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How cute are they?! We couldn’t pass up the reindeer meat stand, selling smoked reindeer, reindeer sausage, and  reindeer salami. They offer samples, in case you’re not sure about eating Rudolph. (If you’re not, you should be. It’s absolutely delicious.)

The (for lack of a better word) strangest thing we obtained on this outing had to be the fish bread. Let me explain: it’s a bunch of fish. Baked into bread. This is a cash only stand, but the man there was very nice. I misunderstood the amount he quoted for a whole loaf (32€!), and when I explained that we didn’t have that much cash, he let us buy a half loaf for 16€. Lucky for us, because, while worth the taste test, it’s not something I will actively seek out in future.

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One of the first stalls we came across was that of a blacksmith. They mostly had different candle holders, along with a few other items. (Makes sense with the early darkness; people enjoy candlelight.) We had seen one that we liked, but decided to walk through the whole market before deciding whether or not to buy it. This is actually the only blacksmith stall we saw, so when we came back around, we made the purchase.

On our way out, we stopped for a hot cup of glögi, a warm, spiced drink, alcoholic or not (as in this case), and just the thing to ward off the winter chill.

After all the Christmas cheer, we went home to light our menorah. Seriously! I figured with Little Man soaking up everything around him, this would be a good age to start celebrating the Jewish holidays. Besides, who doesn’t love latkes (fried potato pancakes) and jelly-filled donuts? And, Hanukkah being a celebration of light, it’s a wonderful holiday to observe in the midst of the Finnish winter.

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Happy holidays, everyone! Whatever you celebrate.

Author:

I am an American expat, currently living in Finland, with my husband and three-year-old son, aka Little Man. I started this blog to share my experiences and highlight the differences between living in the United States and Finland. I’ve since expanded it to include writing about traveling with a toddler to various countries. (Yes, it is possible!) Expat life is challenging, exciting, and mind-blowingly different than you might expect. There have been ups and downs, but the lessons I’ve learned, both life lessons and about myself, have been incredible. If you’ve ever thought about living abroad, particularly in Finland, I hope you find my posts helpful. And if you think traveling abroad with a toddler is crazy, you’d be right! But it’s also rewarding and worth the effort.

8 thoughts on “Holidays in Helsinki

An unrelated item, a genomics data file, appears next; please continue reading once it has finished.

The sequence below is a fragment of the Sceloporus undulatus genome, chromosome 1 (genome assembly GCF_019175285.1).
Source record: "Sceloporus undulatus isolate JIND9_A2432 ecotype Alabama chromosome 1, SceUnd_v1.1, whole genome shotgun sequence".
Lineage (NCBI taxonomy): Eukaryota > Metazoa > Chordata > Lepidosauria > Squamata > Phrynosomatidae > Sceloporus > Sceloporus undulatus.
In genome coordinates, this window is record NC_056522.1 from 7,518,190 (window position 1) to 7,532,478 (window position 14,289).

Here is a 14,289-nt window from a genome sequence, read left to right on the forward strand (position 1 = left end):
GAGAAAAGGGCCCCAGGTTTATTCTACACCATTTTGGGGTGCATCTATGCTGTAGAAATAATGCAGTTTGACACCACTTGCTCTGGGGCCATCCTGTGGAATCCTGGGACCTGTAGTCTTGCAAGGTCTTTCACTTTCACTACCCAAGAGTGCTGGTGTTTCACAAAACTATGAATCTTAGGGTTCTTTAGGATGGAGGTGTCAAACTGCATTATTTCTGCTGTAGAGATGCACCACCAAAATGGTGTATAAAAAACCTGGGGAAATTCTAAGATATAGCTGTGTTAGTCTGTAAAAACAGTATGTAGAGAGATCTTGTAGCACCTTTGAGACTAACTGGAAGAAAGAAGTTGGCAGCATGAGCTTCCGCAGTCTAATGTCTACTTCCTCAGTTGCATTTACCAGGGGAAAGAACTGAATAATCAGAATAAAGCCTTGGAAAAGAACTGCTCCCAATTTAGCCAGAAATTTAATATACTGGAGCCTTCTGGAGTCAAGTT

1. Oh Emily l really ,really enjoy your stories, you do such a good job ,I’m very proud of you , lm traveling With you through your writings ✍️ I thank you …. have an Awesome holiday season..Give that little man of ours a bIG hug … love ya ♥️ ♥️ you to Craig ❤️

    Liked by 1 person

    1. I’m glad you get to experience it this way! Maybe that’s how I got my love of reading; you can travel the world and never leave your comfy chair. 😉 All you need now a cup of glögi! Love you bunches!

      Like

  2. Hello Emily.
    What a warm-hearted post and interesting! I enjoyed reading it, because it was so well written, that I could see with my eyes what happened thru Your words. One question. Do You have Christmas tree in Your home?

    Marry Christmas to You and Your family. Matti

    Liked by 1 person

    1. Thank you for your kind words, Matti. I’m glad you enjoyed my post. We do not have a Christmas tree. I would prefer Little Man learn the Jewish holidays as my husband and I are both Jewish. However, experiencing Christmas in Helsinki is part of the culture, and I’m determined to learn and appreciate Finnish culture while we’re here. I grew up celebrating Christmas, and it’s rather different in the U.S.

      Now I have a question for you: what do you do with your Christmas tree when the holiday is over?

      Liked by 1 person

      1. Well, we had plastic christmas tree nearly 20 years. The normal Christmas tree contains more than 10 bugs. This week Helsingin Sanomat told about it with pctures, but we knew it for a long time ago. 🙂

        Liked by 1 person

      2. That seems reasonable. I’d prefer to keep bugs out of the apartment, especially since Little Man makes enough of a mess! And he’d probably try to eat the bugs. There’s just something so nice about the smell of a fresh tree!

        Liked by 1 person